Suburban and rural rents grew 5 to 7 percent more than urban rents over the last year

For Renters

Suburban and rural rents grew 5 to 7 percent more than urban rents over the last year

In response to the pandemic, many city-dwellers fled to the suburbs or rural areas for more space and fresh air. That preference away from urban areas has led to a split in urban and suburban/rural renting trends, with suburban and rural rent growth well outpacing urban rent growth over the last year, according to rental listing site Zumper.

Since last February, rents have remained relatively flat in larger metro areas in the U.S. However, rents continued to grow in suburban (large fringe and medium metros) and rural areas (small metros) since then, with suburban rents outpacing urban ones by about 5 to 6 percent, and rural rents outpacing urban ones by about 7 percent.

“This pattern is very different from historic standards,” Neil Gerstein, Zumper data analyst and author of Zumper’s report, wrote. “Typically rents grow at a constant average percentage across the board or rents grow faster in urban areas in times of rapid urban growth. The pandemic set off a series of trends — notably migration away from large, expensive cities — that caused rents in the suburbs and rural areas to outpace rents in urban areas.”

As renters sought to leave expensive metro areas, secondary cities gained a lot of attention during the pandemic. In particular, places like Newark, New Jersey; Cleveland, Ohio; Indianapolis, Indiana; Providence, Rhode Island; St. Petersburg, Florida; Durham, North Carolina; and St. Louis, Missouri, all began seeing rapid price gains during the pandemic. However, that growth also largely peaked by the end of 2020, Zumper noted. Since then, rent growth in these cities has mostly declined, aside from in Durham and St. Petersburg.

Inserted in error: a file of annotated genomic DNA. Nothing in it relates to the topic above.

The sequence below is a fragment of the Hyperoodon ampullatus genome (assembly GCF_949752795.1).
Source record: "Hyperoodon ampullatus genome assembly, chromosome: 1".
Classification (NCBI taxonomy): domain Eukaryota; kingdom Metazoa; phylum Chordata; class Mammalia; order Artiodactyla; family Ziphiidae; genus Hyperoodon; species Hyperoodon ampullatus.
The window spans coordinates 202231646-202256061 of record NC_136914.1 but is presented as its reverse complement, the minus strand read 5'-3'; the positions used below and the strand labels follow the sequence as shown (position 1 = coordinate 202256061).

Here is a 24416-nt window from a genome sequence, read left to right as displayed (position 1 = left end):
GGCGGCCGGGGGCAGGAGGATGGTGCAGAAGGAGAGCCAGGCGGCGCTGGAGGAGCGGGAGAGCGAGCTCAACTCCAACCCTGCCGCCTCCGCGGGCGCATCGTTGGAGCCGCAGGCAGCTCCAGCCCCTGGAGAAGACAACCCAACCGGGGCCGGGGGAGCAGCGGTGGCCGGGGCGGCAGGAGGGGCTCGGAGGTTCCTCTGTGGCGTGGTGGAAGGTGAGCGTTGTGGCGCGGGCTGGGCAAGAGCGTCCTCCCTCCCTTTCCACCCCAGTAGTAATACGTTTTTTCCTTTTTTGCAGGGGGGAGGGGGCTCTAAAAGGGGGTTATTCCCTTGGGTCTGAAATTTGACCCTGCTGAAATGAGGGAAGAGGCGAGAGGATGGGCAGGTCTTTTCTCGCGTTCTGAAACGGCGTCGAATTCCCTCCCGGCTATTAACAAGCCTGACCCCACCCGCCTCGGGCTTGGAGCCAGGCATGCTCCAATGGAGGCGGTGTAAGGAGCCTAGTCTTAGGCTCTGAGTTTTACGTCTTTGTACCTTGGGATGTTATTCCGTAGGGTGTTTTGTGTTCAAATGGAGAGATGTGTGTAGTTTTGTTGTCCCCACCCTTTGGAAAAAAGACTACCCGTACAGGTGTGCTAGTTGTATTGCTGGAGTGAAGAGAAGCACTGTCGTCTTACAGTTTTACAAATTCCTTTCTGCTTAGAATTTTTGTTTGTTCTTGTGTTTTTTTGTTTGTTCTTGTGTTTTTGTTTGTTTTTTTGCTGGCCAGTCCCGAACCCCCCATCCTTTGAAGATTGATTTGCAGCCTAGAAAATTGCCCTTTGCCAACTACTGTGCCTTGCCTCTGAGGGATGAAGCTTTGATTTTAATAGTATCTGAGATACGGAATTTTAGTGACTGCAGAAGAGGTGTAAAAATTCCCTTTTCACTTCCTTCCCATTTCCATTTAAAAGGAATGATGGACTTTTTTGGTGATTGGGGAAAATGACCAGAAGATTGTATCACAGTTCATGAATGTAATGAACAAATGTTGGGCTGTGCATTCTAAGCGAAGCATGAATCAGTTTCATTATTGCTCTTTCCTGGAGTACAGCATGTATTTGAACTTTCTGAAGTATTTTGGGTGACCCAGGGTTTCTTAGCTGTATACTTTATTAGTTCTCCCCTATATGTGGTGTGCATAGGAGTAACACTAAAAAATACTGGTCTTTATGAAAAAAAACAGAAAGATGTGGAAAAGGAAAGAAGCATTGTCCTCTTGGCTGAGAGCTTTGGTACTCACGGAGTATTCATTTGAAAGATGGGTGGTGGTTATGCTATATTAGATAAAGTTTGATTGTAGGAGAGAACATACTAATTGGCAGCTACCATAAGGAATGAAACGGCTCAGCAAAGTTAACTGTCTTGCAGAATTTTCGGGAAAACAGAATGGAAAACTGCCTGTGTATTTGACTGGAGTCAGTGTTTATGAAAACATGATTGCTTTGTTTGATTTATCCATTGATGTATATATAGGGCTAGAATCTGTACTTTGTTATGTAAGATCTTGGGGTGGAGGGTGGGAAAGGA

The trend reversal for these cities, as well as new growth in markets that were previously declining, may be an indication that, one year after the pandemic’s declaration, markets are making strides to where they once were. Boston and Washington, D.C. saw significant rent drops during 2020, for example, but during March 2021, those cities saw one-bedroom median rent increases of 2.0 percent and 5.1 percent, respectively.

During the month of February, one- and two-bedroom units saw rent growth at a national level, with one-bedrooms gaining 0.6 percent over the course of the month to a median rent of $1,248, and two-bedrooms gaining 0.8 percent to a median of $1,514. Those prices were up 2.2 percent and 2.9 percent, respectively, from the year before.

Out of the 100 most expensive metro areas in the U.S. analyzed by Zumper, St. Petersburg and Durham saw the greatest one-bedroom price increases month over month. In St. Petersburg, they increased 6.7 percent from February to March, and in Durham, they rose 5.7 percent from the month before.

Overall, pricey coastal markets like San Francisco and New York remain most expensive for one- and two-bedroom apartments (they are the No. 1 and No. 2 most expensive markets, respectively), even with double-digit year over year declines in rent prices.

Indianapolis, Indiana, and Lexington, Kentucky, tied for the greatest month over month decrease in one-bedroom rents at a decline of 5.1 percent. Newark, New Jersey, followed with one-bedroom rents dropping 4.9 percent between February and March.

Wichita, Kansas, and Akron, Ohio, tied for least expensive one-bedroom rents, with price of $600. That price is down 9.1 percent year over year in Wichita, and 1.6 percent in Akron.